I woke up in a state of panic as I felt baby girl “drop” – it seriously felt like I was on the downhill of a roller coaster followed by some intense Braxton-Hicks. I honestly don’t remember having the same sensation while pregnant with Bash, but it jolted me awake at 4 AM Googling “signs of early labor”. While it’s totally normal for baby to drop 2 – 4 weeks before delivery, some say that it happens closer to labor for subsequent pregnancies, so I went into full panic mode with so many things left to do on my Third Trimester Checklist. Thankfully, the Braxton-Hicks passed, but it definitely kickstarted me into action to get my hospital bag packed and ready to go.
While pregnant with Bash, I started packing my hospital bag around week 35 (I kept having crazy, vivid dreams that he would be early). I had his baby gear and most of my supplies packed, along with a checklist of toiletries, clothing, and other essentials I’d need to pack during the onset of labor (which kept me distracted and gave me something to do while waiting). As a first-time mom, I way over-packed, arriving at the hospital with my purse, diaper bag, work bag, and my trusty “consultant’s sidekick” Tumi wheelie suitcase. While it can’t hurt to be over-prepared, I probably looked like I was jetsetting off on a European vacation. The reality was that we were a 10 minute cab ride from home, for a 2 – 4 day stay (depending on delivery), the hospital provided everything we needed (and more), and I was pretty exhausted / overwhelmed to even use half the stuff I packed. This time, I plan on limiting it to a weekender bag and my everyday tote I use as a purse.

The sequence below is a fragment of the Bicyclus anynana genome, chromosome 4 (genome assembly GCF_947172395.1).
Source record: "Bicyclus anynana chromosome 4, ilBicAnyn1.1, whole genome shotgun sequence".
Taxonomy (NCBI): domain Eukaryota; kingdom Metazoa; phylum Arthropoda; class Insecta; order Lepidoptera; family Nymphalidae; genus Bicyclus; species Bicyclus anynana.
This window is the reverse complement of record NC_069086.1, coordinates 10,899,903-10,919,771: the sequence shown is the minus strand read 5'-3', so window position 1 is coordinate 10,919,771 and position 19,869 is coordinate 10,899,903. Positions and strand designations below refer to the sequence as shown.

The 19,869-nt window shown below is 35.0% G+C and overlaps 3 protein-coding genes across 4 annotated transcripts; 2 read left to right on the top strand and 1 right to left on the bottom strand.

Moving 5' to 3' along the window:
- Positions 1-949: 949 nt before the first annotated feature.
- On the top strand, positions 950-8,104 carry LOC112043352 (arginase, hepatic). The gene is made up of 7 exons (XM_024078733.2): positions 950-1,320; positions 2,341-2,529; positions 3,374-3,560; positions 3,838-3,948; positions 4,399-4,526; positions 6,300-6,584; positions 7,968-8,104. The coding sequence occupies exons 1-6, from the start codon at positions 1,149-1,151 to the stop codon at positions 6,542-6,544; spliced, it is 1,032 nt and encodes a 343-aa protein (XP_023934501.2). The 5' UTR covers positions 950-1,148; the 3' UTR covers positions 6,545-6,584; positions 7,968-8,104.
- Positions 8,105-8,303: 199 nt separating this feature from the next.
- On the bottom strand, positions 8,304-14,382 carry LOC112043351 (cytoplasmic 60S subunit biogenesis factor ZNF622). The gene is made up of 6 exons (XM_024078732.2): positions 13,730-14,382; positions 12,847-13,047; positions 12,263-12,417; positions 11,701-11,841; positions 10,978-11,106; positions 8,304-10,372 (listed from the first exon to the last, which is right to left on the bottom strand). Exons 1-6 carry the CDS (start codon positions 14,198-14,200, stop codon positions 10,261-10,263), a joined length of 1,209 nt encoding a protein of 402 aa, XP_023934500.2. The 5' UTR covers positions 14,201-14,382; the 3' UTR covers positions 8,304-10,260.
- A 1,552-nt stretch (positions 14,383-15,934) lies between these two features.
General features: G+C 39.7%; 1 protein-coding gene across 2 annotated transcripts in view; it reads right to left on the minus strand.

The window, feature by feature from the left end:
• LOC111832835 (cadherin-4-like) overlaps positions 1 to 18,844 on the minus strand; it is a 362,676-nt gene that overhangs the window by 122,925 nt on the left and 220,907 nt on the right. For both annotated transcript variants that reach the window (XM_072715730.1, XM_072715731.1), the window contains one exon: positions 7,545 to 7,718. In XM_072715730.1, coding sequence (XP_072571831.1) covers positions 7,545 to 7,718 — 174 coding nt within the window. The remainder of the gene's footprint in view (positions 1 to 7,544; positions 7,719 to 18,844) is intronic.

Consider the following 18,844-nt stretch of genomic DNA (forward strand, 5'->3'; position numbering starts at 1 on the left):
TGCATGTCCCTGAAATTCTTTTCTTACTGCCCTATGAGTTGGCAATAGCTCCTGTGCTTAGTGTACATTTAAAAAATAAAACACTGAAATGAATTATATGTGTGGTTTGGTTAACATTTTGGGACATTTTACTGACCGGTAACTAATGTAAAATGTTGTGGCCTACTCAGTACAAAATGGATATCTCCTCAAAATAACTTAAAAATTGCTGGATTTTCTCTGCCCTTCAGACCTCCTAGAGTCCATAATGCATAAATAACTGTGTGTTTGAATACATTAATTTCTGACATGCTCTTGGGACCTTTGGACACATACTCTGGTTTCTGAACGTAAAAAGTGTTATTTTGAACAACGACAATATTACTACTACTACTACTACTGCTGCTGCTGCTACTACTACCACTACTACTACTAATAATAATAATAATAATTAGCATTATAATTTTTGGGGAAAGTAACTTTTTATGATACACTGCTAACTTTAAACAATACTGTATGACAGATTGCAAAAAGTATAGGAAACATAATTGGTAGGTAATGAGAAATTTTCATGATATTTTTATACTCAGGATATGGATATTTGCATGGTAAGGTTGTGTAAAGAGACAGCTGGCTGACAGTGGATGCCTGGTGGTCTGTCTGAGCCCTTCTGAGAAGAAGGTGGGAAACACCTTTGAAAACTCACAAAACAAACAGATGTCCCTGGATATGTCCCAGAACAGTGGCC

Depending on your preferences and how far away you live from the hospital, you really don’t need to bring a lot of stuff. The hospital is going to have all of the newborn baby gear and postpartum care supplies during your stay and you’ll want to have some room to lug home your postpartum goodie bag.
So, here’s what I’m packing (and skipping) this time around, along with a printable checklist that will hopefully come in handy for some early labor distraction.
- Must-have documents: ID, insurance card, medical information (medications list, allergies, birth plan – or at least be upfront stating your preferences), hospital pre-registration forms
- Labor essentials: chapstick, hair tie, entertainment (book, iPad, music)
- Nursing bras / tanks (2)
- Robe – I really liked having a robe as I could still wear the hospital gown underneath for early visitors and it got chilly in our room
- Slippers or socks with grips – the hospital will provide socks; I just preferred my own slippers
- Flip flops – good for shower shoes and swollen feet
- Pajamas – easily accessible for nursing